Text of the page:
Under “Don’t Ask Don’t Tell,” the Fehrenbach family has been robbed of truly knowing and loving our brother for who he is for nearly two decades.  He chose to serve in silence to protect his own family – the only family he can legally call his own – from potential exposure to investigation under DADT.  We can never get those years back.  Nor can we accept the damage to and destruction of our family’s long-standing military history that will result from Lt. Col. Fehrenbach’s discharge under this discriminatory and unjust law.  Our family legacy goes back generations, in which our father, mother, grandfathers, spouses, children, uncles and cousins have all answered the call to serve.

Despite all the suffering that Don’t Ask Don’t Tell has caused my brother and our family, we have reaped a benefit far greater than words can measure.   Since I’ve come to know and understand my brother’s true identity, and because he no longer has to hide any part of himself from me, our relationship has become much closer and deeper, where we laugh and share more than ever before.  Vic can now be completely open and honest with me – an element that was clearly missing in our lives and relationship in the past.  I can’t express the immense pleasure I’ve experienced in getting to know my baby brother  — “Uncle Baldy” as some of our 17 nieces and nephews call him.

In light of the infinite family gains that the repeal of “Don’t Ask Don’t Tell” will yield, I sincerely believe that allowing open service is necessary, right, and just in every sense.  Each and every service member deserves the FULL love and support of their family and friends, without fear of persecution, discrimination and harassment.  A strong sense of support and love is essential for our troops at all times.  It only stands to reason that overall military performance is enhanced and the resolve to accomplish the mission is strengthened by complete and unhindered family bonds.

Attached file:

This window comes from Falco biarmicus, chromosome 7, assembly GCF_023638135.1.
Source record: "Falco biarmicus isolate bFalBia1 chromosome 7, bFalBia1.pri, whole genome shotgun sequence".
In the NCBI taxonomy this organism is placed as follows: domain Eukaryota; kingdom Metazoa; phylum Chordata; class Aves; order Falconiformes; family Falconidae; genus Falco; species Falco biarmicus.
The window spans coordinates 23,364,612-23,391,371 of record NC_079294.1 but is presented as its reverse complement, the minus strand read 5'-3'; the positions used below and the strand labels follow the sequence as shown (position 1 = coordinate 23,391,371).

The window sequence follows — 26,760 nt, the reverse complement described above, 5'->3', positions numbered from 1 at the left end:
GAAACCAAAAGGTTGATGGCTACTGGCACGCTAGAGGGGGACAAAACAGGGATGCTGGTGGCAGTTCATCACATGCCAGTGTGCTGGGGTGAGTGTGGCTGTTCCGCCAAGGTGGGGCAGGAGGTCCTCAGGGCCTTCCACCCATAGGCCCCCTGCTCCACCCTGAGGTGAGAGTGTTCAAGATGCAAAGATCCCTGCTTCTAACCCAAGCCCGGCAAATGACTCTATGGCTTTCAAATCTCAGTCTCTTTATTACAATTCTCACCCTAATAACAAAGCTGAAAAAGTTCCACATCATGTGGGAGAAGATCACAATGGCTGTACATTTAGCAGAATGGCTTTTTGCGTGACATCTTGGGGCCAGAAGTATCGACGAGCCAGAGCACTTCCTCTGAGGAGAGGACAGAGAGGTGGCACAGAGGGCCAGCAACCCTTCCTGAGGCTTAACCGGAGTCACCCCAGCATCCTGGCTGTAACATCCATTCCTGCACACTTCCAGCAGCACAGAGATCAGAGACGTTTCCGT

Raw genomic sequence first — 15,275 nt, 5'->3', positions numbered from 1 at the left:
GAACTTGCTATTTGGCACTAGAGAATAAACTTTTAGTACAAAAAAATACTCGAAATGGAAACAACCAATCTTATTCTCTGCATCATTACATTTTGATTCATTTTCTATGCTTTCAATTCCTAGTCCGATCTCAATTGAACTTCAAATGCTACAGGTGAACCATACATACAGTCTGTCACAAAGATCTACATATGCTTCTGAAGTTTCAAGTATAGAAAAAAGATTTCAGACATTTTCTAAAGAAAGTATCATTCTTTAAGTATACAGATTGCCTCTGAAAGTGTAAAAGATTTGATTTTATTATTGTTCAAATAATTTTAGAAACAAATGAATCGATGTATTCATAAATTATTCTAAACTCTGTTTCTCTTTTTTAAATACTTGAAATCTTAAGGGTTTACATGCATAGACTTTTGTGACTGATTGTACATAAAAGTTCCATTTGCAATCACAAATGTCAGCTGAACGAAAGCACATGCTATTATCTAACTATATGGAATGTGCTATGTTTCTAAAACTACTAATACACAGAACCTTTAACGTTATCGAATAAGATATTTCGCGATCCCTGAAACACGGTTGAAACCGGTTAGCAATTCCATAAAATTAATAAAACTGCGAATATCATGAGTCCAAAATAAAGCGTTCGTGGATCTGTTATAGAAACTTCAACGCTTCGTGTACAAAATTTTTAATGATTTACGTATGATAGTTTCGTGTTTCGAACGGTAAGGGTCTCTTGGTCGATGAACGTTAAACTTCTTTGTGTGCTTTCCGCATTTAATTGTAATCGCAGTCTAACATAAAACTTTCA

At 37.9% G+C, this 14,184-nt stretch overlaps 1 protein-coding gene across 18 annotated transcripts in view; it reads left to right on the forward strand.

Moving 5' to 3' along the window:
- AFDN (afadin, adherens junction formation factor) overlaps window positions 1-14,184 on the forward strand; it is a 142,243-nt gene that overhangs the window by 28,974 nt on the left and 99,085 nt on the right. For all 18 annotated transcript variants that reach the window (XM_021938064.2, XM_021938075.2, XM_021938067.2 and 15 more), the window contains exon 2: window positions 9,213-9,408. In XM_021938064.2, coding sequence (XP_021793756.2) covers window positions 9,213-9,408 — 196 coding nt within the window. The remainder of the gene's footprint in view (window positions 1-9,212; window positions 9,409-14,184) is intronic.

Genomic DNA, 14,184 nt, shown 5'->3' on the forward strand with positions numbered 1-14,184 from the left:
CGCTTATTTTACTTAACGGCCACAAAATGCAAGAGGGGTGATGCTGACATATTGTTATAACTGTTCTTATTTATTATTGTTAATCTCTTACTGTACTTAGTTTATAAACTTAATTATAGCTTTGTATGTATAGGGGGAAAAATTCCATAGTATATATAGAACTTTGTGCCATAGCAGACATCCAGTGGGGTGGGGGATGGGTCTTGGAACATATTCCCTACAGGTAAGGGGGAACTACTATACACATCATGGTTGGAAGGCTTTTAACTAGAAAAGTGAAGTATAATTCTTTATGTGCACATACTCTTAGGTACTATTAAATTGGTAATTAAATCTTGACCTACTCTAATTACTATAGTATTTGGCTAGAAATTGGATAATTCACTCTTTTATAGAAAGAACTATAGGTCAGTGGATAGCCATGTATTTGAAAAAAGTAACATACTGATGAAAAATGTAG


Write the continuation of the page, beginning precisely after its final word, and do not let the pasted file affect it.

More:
Sincerely,
Angela Trumbauer

HRC joins with our allies in the efforts to ensure passage of repeal in the Senate, as we work to muster the critical votes needed to end this discriminatory law. We are proud to join SLDN in the call to acknowledge the sacrifice of those partners and families of service members serving in silence under this failed law.

To join in HRC and SLDN’s joint campaign to garner support for repeal, visit countdown2010.hrc.org.


Human Rights Campaign | HRC Back Story

—  John Wright

Letter From Father of a Sailor Discharged by DADT

Last week, the Pentagon sent out 150,000 surveys to the heterosexual spouses of service members for their opinion on a repeal of “Don’t Ask, Don’t Tell”. With this family survey now in the field, our friends at Servicemembers Legal Defense Network, will release a letter each day this week from family members and spouses of former service members impacted by DADT. As the Pentagon reaches out to 150,000 straight couples on how their lives are impacted, these letters will share the perspective of those forced to serve under this law alongside their loved ones.

Today’s letter comes from Jose J. Rocha, the father of a sailor who endured harassment and was eventually discharged because of DADT:

August 26, 2010

Hon. Jeh C. Johnson
General Counsel, U.S. Department of Defense
Co-Chair, Comprehensive Review Working Group

General Carter F. Ham
Commanding General, U.S. Army Europe
Co-Chair, Comprehensive Review Working Group

CC:
U.S. Sen. Carl M. Levin
Chairman, Senate Armed Services Committee

U.S. Sen. John S. McCain
Ranking Member, Senate Armed Services Committee

U.S. Sen. Joseph I. Lieberman
Member, Senate Armed Services Committee

Dear Mr. Johnson and General Ham:

I am a heavy machinery truck driver; I have been all of my life.  A blue collar American who raised my son, Joseph Rocha, in a Roman Catholic home with strong Spanish values, after his mother lost custody for drug abuse. Throughout school Joseph turned out to be an awarded scholar, athlete and leader.  I did my best to provide a good home for him.  But, I wasn’t prepared for my only boy to turn out gay.